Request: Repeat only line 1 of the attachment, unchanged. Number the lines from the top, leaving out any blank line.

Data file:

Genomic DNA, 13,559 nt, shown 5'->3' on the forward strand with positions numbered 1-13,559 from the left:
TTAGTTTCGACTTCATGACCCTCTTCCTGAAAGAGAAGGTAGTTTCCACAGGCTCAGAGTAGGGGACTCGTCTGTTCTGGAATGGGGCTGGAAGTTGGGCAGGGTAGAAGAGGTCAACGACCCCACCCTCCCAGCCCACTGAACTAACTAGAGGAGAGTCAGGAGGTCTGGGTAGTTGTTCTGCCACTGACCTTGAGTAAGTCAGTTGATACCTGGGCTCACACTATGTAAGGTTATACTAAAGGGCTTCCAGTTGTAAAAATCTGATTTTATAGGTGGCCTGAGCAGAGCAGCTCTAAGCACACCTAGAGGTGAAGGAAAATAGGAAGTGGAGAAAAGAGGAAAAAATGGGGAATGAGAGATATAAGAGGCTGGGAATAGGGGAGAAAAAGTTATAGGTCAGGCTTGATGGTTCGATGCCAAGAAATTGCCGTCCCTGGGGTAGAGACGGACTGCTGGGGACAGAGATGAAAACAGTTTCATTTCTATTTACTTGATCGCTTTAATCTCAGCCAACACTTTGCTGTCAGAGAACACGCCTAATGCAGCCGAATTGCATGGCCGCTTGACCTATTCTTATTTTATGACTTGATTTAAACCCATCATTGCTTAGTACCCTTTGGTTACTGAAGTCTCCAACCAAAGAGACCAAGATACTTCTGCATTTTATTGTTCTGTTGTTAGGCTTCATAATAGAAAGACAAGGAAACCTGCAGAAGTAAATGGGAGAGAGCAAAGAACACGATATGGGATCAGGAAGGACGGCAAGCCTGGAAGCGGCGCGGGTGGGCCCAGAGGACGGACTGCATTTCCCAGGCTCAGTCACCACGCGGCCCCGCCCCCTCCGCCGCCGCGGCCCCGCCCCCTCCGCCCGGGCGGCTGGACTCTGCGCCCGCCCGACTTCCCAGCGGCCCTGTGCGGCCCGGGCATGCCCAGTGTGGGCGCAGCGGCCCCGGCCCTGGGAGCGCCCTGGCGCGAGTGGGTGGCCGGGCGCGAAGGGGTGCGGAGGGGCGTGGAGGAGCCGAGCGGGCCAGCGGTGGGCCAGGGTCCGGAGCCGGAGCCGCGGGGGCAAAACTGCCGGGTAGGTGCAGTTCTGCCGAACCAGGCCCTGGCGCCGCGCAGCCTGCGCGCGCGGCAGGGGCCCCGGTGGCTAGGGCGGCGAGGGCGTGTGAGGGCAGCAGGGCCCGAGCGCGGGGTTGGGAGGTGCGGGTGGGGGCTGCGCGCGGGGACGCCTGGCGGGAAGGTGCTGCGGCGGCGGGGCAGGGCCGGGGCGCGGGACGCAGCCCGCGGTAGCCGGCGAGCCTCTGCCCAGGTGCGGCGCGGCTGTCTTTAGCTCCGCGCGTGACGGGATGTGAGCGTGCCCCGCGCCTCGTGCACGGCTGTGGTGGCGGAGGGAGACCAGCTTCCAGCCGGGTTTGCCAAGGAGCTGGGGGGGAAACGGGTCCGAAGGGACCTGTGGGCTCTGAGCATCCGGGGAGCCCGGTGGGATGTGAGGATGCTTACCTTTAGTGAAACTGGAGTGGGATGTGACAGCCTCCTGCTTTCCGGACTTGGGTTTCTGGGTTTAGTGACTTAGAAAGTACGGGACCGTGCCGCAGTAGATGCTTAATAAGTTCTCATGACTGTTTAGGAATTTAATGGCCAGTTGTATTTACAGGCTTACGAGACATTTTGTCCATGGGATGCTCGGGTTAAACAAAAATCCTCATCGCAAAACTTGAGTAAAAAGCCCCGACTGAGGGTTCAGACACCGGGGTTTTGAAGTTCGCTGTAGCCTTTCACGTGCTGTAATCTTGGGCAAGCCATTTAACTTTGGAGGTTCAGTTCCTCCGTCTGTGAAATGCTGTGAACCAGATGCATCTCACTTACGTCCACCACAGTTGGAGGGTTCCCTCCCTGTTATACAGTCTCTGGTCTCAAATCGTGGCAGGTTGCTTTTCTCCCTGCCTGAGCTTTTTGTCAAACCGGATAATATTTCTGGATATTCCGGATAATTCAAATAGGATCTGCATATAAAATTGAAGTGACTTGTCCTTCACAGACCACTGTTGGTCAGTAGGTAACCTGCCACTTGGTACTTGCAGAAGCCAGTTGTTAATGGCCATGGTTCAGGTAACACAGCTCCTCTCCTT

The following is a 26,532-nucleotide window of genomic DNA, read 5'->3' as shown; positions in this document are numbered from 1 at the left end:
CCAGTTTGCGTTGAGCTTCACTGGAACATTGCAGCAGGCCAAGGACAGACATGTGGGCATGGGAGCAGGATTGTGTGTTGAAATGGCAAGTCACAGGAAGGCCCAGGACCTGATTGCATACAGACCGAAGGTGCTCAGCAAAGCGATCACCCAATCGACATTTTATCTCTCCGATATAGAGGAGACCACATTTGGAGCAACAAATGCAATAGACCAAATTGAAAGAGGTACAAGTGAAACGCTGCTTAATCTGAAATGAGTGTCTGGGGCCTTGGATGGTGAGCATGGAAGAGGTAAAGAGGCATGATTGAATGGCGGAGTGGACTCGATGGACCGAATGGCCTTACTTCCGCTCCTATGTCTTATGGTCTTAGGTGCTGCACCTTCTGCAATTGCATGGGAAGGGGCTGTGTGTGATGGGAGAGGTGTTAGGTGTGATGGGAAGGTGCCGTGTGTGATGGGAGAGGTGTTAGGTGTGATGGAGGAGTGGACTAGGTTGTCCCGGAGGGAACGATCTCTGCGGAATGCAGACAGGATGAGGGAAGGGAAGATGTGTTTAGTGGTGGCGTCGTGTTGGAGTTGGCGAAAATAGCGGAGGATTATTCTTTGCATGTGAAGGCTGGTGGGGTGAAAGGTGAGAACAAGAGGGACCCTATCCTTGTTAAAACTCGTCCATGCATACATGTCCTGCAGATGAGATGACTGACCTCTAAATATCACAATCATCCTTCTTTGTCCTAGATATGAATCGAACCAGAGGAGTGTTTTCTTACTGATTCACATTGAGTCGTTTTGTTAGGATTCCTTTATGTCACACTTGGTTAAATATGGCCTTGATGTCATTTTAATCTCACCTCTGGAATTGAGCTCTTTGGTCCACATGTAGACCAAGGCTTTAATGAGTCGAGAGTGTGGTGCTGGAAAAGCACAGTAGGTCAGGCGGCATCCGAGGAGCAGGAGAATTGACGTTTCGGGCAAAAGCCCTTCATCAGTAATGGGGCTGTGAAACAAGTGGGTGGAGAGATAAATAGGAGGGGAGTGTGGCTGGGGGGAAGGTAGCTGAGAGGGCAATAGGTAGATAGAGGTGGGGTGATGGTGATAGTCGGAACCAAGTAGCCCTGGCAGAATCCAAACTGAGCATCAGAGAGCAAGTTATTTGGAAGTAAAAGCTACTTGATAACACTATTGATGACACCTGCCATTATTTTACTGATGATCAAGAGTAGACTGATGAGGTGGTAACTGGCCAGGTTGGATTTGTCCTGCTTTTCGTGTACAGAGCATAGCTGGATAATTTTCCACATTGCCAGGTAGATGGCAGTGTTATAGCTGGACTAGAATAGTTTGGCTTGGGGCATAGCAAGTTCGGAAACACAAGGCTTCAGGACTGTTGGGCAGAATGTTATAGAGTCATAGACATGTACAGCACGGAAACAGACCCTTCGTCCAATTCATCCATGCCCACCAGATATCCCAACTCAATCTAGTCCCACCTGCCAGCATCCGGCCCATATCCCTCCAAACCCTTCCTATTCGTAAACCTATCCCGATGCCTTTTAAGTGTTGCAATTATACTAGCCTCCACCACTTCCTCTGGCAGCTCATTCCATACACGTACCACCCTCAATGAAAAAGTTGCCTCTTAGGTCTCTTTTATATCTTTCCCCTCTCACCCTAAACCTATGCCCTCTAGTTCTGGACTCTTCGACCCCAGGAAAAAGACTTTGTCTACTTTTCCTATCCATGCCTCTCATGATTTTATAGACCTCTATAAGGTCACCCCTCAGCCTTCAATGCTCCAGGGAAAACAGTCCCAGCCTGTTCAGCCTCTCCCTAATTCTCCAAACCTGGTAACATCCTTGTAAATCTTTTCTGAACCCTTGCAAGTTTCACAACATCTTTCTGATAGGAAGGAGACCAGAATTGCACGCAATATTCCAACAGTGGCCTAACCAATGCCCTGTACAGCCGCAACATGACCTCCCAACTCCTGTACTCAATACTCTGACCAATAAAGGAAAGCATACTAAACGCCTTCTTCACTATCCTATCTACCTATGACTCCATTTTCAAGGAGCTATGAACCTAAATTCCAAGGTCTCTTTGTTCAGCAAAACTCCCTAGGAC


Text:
Genomic DNA, 13,559 nt, shown 5'->3' on the forward strand with positions numbered 1-13,559 from the left: